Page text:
Posted on the 22nd October 2017

Ten members of BirdLife Overberg and four committee members of the Groenberg branch of the DA participated in the first monthly coastal cleanup along the eastern shoreline of the Hoek van de Berg Nature Reserve. This is certainly one of the most stunning stretches of coastline along the Cape Whale Coast shoreline and needs to be experienced. We started from Brekvisbaai and worked westwards towards the first bay that we quickly named “Tern Bay” and for obvious reasons.

Let us just give context: This is being done in collaboration with and in support of Antonio De Silva-Swart’s work with Coastal Cleanup Conservation. We also thank Whale Coast Conservation for providing the bags sponsored by Plastics SA. This monthly cleanup forms part of BirdLife Overberg’s broader campaign on the conservation of the Overstrand coastline and estuaries. The other projects are the identification of key breeding sites for African Black Oystercatchers and White-fronted Plovers and regular bird counts along the three main estuaries in the region. Fishing line and cigarette butt bins will also be installed at key spots along our coast. Several environmental education initiatives are also being planned.









It was a beautiful clear and windless morning and the birds were very active. Species heard calling continually from the coastal thickets included Bar-throated Apalis, Southern Boubou, Cape Bulbul, Sombre Greenbul and Karoo Prinia. There were coastal birds flying all over the place and pairs of oystercatchers were noisy and very active – clearly ready to breed. The “discovery” of what we dubbed Tern Bay was however the highlight. A huge flock of mixed terns and many Cape Cormorants and other seabirds provided great entertainment. We all agreed that a morning outing to Tern Bay is on the cards. In the end I managed to count 47 species, even though this was not the purpose of the day.

The cleanup was interesting and very rewarding. We worked in twos or threes with one marking off the litter items collected. This is done on the standard form developed by the Oceans Conservancy, an international agency based in America. The information will be forwarded to them, as well as Plastics SA. This is done to gain a better world-wide understanding of the negative impact of plastics on our oceans.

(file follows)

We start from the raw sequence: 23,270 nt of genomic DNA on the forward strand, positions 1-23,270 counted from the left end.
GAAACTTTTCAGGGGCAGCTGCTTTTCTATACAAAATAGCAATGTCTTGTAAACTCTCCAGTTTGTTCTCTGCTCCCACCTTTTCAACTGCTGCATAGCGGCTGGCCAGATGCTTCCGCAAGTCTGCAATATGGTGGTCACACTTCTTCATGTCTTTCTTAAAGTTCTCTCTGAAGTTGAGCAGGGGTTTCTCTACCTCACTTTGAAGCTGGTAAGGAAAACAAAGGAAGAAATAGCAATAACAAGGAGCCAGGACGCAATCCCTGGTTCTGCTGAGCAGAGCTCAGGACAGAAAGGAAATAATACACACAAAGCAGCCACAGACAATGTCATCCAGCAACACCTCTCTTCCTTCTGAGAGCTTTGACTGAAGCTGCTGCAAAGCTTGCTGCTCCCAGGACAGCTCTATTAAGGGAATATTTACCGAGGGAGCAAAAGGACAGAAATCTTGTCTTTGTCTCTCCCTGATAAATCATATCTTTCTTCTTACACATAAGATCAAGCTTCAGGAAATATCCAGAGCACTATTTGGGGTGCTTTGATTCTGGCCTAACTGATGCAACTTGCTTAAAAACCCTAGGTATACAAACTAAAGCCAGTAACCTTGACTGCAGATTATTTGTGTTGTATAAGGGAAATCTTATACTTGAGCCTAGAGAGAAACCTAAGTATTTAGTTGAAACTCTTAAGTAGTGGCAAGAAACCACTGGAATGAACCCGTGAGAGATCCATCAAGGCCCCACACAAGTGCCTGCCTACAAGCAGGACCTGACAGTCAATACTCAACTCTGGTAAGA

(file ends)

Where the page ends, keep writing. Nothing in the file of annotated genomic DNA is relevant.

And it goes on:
An Excel spreadsheet of the littler collected is available from us, but we hereby merely highlight a few findings. We estimate that just less than 500 meters of fishing line was removed from the rocks. Other prominent items included plastic bottle caps (105), plastic straws and stirrers (86), plastic beverage bottles (87) and small pieces of plastic (262). This is consistent with findings from other parts of the world and these items appear to be a problem everywhere. 

We speculated that several other items collected could be related directly to abalone poaching. Three “dikidiki lights” that are used to dive at night, flippers and a wet suite and an astonishing 101 condom wrappers were picked up. The poachers apparently use condoms to protect their cell phones when they enter the sea.









We eventually took all the bags of litter to the recycling plant where it will be sorted and processed. We all agreed that this is a very satisfactory and rewarding exercise and we are looking forward to repeating it on a monthly basis. It will be interesting to see how the contents of the bags change in time (or not) as we do the cleanup on a regular basis. My appreciation goes to everyone who had participated and we are looking forward to welcoming those members who could not make it yesterday to next month’s cleanup. News just in is that 10 children who had assisted Antonio in the past had now also volunteered to help us with our cleanups. We appeal to all members to become involved in this campaign and see how many friends and other interested parties you can involve. The next cleanup will be on Saturday 25 November and will coincide with BirdLife South Africa’s Birding Big Day. Contact Elaine at or 082 455 8402 to volunteer your support.
Thank you to Carin for providing the majority of these images taken with her cell.









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